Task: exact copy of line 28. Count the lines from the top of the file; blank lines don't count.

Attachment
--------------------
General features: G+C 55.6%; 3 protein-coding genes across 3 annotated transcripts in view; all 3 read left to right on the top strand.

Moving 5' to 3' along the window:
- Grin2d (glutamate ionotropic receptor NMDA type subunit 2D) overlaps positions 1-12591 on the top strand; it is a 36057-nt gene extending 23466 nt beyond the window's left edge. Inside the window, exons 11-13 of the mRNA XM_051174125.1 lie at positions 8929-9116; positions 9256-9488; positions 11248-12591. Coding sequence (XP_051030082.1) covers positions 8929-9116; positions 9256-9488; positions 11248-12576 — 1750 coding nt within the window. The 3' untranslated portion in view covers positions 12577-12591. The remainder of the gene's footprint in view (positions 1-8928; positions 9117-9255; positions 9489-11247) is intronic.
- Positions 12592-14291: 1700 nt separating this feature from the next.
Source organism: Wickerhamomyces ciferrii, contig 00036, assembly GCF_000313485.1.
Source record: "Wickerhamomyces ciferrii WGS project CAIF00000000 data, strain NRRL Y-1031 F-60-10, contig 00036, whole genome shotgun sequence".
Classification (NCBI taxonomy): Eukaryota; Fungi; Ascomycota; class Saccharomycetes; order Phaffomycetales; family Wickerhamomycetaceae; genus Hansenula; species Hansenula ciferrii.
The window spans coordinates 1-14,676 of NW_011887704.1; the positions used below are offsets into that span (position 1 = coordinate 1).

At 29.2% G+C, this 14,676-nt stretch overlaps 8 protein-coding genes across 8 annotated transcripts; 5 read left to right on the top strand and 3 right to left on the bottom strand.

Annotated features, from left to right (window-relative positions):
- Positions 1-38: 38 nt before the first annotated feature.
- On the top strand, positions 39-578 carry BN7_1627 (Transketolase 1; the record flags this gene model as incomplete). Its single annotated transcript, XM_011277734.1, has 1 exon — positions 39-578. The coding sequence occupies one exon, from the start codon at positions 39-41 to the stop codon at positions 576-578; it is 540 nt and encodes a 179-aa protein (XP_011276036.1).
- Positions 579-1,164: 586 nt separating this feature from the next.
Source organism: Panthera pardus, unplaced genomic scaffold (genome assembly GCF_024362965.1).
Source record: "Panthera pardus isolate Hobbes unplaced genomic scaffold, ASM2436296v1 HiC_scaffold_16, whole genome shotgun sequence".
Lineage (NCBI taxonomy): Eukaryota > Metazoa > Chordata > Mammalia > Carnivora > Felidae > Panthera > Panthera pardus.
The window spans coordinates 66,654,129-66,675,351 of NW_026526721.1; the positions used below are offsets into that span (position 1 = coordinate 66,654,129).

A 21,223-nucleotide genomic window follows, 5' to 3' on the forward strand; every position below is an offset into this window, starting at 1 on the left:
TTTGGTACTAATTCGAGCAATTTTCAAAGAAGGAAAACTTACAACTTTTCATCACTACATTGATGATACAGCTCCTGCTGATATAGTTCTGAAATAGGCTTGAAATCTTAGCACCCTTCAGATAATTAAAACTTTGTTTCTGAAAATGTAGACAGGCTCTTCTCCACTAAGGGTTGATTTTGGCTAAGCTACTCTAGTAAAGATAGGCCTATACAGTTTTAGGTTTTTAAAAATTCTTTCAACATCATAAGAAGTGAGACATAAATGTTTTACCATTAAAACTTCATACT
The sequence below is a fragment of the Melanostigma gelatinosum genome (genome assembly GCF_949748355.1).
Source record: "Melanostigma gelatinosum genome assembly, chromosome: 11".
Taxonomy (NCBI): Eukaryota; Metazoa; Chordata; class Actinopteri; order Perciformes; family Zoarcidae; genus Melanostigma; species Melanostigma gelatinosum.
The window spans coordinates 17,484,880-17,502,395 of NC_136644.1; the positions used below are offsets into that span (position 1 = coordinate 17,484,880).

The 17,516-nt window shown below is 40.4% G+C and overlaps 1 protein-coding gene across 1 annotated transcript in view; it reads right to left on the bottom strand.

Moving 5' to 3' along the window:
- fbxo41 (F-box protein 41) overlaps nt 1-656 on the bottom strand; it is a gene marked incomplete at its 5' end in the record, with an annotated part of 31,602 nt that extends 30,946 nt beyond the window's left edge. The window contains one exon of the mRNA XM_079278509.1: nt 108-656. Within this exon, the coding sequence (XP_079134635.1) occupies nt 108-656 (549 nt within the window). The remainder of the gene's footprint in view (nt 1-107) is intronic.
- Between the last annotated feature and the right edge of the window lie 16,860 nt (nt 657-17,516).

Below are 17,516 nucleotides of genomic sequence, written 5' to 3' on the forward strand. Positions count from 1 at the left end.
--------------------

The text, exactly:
Below are 17,516 nucleotides of genomic sequence, written 5' to 3' on the forward strand. Positions count from 1 at the left end.